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NYBOT Builds a New Home

The New York Board Of Trade is building a sophisticated trading floor, preparing its return to lower Manhattan after the Sept. 11 terrorist attacks.

The New York Board Of Trade - home to the world's leading coffee, sugar, cotton, orange juice and cocoa contracts - is beginning a more than $30 million project to rebuild a state-of-the-art trading floor in lower Manhattan, where it leased space at the New York Mercantile Exchange (NYMEX).

A traditional open-outcry exchange, which lost its entire 4 World Trade Center (WTC) trading facility in the Sept. 11 terrorist attacks, NYBOT has been operating out of its back-up facility in Long Island City, Queens.

In March, the NYBOT revealed that it chose Business Technology Partners - a New York-based IT consulting firm - and Constantin-Walsh Lowe - based in Hoboken, N.J., an expert in trading-floor relocations and project management - to work collaboratively on the relocation and trading floor project. Plans are to finish construction in late summer for an early September, or no later than Labor Day, move.

By signing a historic 10-year lease agreement with NYMEX in the World Financial Center, NYBOT will share space with the COMEX Division of NYMEX.

In total, the NYBOT will occupy 58,000 square feet of space, of which the trading floor will cover 13,100 square feet - similar to NYBOT's original trading floor - and contain 13 trading rings (or pits) and customized trading booths.

The first part of the multi-staged project entails rebuilding the COMEX trading pits. According to Patrick Gambaro, interim chief operating officer, the gold and silver futures and options rings were rebuilt as of Feb. 18, and copper will begin trading in the new environment in March.

Market-data distribution is one of the most important aspects. Inspired by Madison Square Garden's scoreboard descended above the court, NYBOT is going to hang a gondola in the middle of the trading floor that will drop down and support more information screens for the brokers. "We deployed it here at Long Island City, the members liked it," says Gambaro.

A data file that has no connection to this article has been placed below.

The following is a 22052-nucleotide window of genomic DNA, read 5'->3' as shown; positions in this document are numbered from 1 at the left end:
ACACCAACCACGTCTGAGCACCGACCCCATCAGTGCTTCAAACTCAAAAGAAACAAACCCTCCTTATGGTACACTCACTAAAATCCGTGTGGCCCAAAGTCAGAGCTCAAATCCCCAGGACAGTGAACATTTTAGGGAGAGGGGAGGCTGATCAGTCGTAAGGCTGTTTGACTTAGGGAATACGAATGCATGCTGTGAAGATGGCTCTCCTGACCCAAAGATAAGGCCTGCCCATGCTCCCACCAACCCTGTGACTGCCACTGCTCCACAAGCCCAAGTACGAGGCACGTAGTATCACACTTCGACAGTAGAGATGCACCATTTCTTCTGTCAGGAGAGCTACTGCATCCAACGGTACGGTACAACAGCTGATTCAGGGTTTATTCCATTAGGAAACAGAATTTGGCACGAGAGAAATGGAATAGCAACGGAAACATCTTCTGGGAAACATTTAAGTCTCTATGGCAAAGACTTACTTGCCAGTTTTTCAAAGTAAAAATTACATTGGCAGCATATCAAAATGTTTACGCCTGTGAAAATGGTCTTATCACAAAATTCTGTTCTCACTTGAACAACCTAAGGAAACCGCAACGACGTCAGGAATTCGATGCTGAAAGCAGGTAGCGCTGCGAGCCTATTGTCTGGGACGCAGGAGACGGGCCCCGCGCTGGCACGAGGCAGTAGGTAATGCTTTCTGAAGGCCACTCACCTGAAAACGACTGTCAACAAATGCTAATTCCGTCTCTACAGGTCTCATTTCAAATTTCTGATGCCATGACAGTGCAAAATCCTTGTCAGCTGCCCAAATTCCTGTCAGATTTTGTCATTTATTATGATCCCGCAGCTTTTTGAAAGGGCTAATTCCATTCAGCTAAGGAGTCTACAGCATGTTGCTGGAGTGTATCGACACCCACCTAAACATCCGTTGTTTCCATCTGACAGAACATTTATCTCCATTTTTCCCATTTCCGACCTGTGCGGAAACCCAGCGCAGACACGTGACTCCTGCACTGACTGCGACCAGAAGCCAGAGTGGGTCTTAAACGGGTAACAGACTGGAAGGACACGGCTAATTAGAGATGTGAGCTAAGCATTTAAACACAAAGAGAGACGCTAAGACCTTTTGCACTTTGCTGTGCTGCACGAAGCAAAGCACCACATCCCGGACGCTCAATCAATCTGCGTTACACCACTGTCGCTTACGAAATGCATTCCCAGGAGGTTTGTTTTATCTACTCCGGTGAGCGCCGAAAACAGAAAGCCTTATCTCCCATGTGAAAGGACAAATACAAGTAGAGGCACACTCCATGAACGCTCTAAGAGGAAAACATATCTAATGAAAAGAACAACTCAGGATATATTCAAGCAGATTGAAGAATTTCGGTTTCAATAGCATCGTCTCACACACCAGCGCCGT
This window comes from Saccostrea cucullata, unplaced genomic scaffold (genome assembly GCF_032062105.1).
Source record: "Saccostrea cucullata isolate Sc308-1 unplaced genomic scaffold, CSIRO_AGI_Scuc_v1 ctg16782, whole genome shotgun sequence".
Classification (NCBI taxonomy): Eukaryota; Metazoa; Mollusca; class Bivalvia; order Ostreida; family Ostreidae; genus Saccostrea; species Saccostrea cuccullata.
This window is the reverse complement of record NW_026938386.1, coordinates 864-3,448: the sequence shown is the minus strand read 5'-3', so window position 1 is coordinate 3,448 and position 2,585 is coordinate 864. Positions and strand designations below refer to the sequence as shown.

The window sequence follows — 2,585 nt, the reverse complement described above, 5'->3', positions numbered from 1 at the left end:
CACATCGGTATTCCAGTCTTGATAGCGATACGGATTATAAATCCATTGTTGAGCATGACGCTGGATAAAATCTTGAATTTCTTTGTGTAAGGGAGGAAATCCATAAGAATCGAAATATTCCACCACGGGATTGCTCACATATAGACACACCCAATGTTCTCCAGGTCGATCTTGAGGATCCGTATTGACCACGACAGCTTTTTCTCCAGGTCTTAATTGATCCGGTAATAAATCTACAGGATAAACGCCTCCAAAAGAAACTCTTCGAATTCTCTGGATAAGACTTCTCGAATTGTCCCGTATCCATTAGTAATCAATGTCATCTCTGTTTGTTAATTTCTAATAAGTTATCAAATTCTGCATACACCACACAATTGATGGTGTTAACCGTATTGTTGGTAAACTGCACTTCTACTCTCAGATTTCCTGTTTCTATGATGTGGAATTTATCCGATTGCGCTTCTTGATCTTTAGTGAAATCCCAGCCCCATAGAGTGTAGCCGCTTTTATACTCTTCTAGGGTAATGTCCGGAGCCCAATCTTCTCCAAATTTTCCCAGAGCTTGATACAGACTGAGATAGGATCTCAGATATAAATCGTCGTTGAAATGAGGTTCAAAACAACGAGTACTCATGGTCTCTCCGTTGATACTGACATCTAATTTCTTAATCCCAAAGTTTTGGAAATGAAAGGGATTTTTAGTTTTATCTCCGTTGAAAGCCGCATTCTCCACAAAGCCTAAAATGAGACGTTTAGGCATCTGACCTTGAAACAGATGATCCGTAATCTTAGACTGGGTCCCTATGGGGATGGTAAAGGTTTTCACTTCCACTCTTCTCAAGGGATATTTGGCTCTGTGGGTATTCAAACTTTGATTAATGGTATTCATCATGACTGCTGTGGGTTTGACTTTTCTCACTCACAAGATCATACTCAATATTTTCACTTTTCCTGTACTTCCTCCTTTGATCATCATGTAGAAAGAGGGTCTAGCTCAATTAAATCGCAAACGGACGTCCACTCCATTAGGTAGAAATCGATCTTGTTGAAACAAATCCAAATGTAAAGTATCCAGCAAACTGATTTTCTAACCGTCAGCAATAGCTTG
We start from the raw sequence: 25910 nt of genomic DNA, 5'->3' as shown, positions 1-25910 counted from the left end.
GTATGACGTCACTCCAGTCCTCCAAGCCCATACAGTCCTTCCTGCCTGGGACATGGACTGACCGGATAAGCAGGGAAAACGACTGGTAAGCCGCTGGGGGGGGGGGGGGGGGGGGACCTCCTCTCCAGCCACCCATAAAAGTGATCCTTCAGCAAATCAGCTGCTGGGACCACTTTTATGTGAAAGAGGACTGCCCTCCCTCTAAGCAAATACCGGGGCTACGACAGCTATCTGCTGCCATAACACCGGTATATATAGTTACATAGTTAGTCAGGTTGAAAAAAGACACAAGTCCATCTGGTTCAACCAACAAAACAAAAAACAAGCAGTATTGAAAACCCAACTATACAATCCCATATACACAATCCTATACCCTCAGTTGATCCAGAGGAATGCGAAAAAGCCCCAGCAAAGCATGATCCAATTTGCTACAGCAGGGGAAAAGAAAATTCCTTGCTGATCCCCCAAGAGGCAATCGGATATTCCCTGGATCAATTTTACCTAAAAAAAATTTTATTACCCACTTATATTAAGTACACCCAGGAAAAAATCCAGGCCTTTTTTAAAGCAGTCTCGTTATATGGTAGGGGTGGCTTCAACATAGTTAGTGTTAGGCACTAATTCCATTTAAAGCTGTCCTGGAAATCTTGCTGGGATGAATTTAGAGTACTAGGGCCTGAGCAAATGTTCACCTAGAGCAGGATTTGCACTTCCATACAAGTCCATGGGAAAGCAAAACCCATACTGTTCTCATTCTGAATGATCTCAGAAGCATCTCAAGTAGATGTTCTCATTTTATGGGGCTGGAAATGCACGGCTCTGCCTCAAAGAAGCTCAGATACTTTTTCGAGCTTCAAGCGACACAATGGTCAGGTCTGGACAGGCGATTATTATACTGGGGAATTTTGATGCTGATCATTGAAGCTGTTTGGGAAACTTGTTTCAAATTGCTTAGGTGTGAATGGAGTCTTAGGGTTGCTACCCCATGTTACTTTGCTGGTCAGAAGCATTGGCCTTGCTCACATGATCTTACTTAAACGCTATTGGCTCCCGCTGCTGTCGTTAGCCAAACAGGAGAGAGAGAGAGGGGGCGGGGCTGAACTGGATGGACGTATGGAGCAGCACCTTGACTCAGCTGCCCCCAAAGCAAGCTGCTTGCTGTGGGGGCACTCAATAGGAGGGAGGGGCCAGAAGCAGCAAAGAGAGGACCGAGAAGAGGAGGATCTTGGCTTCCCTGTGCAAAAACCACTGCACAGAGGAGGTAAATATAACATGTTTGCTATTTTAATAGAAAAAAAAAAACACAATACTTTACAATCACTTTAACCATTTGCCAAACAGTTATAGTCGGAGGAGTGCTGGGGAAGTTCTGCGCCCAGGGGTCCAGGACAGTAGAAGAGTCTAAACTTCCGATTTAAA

Instead of using Translux wallboards with red, green and amber light-emitting diodes, NYBOT is opting to go with 21-inch liquid-crystal displays, suspended over the trading pit, says Michael Diodata, a principal with Business Technology Partners.

In order to support this, Business Technology Partners and Constantin-Walsh Lowe are constructing a super-truss that will support two tiers of flat-panel monitors. A total of 700 NEC 21-inch monitors will display a combination of information from the price-reporting system, market data, cable TV and news.

According to Joe Teutonico, principal and partner at Constantin-Walsh Lowe, NYBOT chose SDS Market Watch Securities Dealing System from Securities Dealing Systems (SDS) along with a Troy video switch, also supplied by SDS to accommodate sharing of market-data services. "That will provide a cost-effective solution for market-data display," says Teutonico. Each trading booth will have a Pixelvision touch-screen tablet, a flat-panel PC and a Wizmer time-stamp system."We're trying to make each booth modular and self-contained so that they have the ability to get all the information, plus connectivity to the NYBOT back office, their firm's back office, any electronic-order-routing process and the Net," says Gambaro.

In an effort to give its 1,700 traders access to its Electronic Order Routing System (EOR) along with wireless applications, currently being used in Long Island City, NYBOT is building a wireless fidelity or WiFi network, also known as the 801.11b standard. "Traders are going to have hand-held devices to expedite trading and track orders," says Diodata. NYBOT was using the hand helds as early as April of 2001 in 4 WTC, says Gambaro, but then Sept. 11 came. It began using them again at Long Island City. Now, it will migrate both the EOR and wireless applications to the new facility.


Backing Up Data Centers

When the New York Board Of Trade's primary trading floor was destroyed on Sept. 11, it moved to a back-up disaster-recovery facility in Long Island City.

Come September, when it moves to the New York Mercantile Exchange's building at One North End in the World Financial Center, NYBOT will deploy triangulated data centers that back up data in three locations. That's because in July, NYBOT leased space at 39 Broadway, so now the primary data center is in Long Island City, with the back up site at 39 Broadway.

"All transactions that take place at One North End will be processed remotely in real time up at Long Island City and at 39 Broadway," explains Patrick Gambaro, NYBOT's interim chief operating officer.

A high-speed fiber-optic network, known as a Sonnet network provided by Verizon, connects or triangulates all three locations, says Joe Teutonico, principal and partner at Constantin-Walsh Lowe. Because a Sonnet network provides fault tolerance and self healing in the event of a failure in one of the legs of the network, it has the ability to reroute traffic via an alternate path, says Teutonico.

Ivy is Editor-at-Large for Advanced Trading and Wall Street & Technology. Ivy is responsible for writing in-depth feature articles, daily blogs and news articles with a focus on automated trading in the capital markets. As an industry expert, Ivy has reported on a myriad ... View Full Bio

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